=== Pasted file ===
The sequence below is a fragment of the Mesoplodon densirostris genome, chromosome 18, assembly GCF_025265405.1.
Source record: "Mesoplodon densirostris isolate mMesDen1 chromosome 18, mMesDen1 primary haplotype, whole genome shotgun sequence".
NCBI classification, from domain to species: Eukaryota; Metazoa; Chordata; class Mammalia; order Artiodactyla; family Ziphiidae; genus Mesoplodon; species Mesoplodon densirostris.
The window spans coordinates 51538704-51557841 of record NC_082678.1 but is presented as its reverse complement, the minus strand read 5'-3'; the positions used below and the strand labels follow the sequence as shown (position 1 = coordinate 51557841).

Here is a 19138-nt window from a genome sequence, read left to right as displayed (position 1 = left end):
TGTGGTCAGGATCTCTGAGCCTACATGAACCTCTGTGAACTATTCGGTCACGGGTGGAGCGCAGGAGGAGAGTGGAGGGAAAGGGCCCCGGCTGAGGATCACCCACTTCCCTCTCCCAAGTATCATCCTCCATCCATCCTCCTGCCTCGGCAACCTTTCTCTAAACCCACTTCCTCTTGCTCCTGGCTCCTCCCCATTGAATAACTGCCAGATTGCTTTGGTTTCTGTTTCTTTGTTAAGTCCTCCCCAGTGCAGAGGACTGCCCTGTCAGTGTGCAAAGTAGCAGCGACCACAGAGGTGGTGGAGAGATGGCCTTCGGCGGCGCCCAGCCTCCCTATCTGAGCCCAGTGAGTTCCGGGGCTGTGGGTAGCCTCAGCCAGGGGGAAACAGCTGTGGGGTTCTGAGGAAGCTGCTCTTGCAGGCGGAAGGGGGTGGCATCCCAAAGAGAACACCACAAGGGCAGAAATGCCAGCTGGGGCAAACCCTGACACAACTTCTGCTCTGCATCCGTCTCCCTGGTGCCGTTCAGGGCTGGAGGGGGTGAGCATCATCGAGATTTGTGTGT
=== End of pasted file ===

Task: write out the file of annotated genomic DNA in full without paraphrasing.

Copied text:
The sequence below is a fragment of the Mesoplodon densirostris genome, chromosome 18, assembly GCF_025265405.1.
Source record: "Mesoplodon densirostris isolate mMesDen1 chromosome 18, mMesDen1 primary haplotype, whole genome shotgun sequence".
NCBI classification, from domain to species: Eukaryota; Metazoa; Chordata; class Mammalia; order Artiodactyla; family Ziphiidae; genus Mesoplodon; species Mesoplodon densirostris.
The window spans coordinates 51538704-51557841 of record NC_082678.1 but is presented as its reverse complement, the minus strand read 5'-3'; the positions used below and the strand labels follow the sequence as shown (position 1 = coordinate 51557841).

Here is a 19138-nt window from a genome sequence, read left to right as displayed (position 1 = left end):
TGTGGTCAGGATCTCTGAGCCTACATGAACCTCTGTGAACTATTCGGTCACGGGTGGAGCGCAGGAGGAGAGTGGAGGGAAAGGGCCCCGGCTGAGGATCACCCACTTCCCTCTCCCAAGTATCATCCTCCATCCATCCTCCTGCCTCGGCAACCTTTCTCTAAACCCACTTCCTCTTGCTCCTGGCTCCTCCCCATTGAATAACTGCCAGATTGCTTTGGTTTCTGTTTCTTTGTTAAGTCCTCCCCAGTGCAGAGGACTGCCCTGTCAGTGTGCAAAGTAGCAGCGACCACAGAGGTGGTGGAGAGATGGCCTTCGGCGGCGCCCAGCCTCCCTATCTGAGCCCAGTGAGTTCCGGGGCTGTGGGTAGCCTCAGCCAGGGGGAAACAGCTGTGGGGTTCTGAGGAAGCTGCTCTTGCAGGCGGAAGGGGGTGGCATCCCAAAGAGAACACCACAAGGGCAGAAATGCCAGCTGGGGCAAACCCTGACACAACTTCTGCTCTGCATCCGTCTCCCTGGTGCCGTTCAGGGCTGGAGGGGGTGAGCATCATCGAGATTTGTGTGT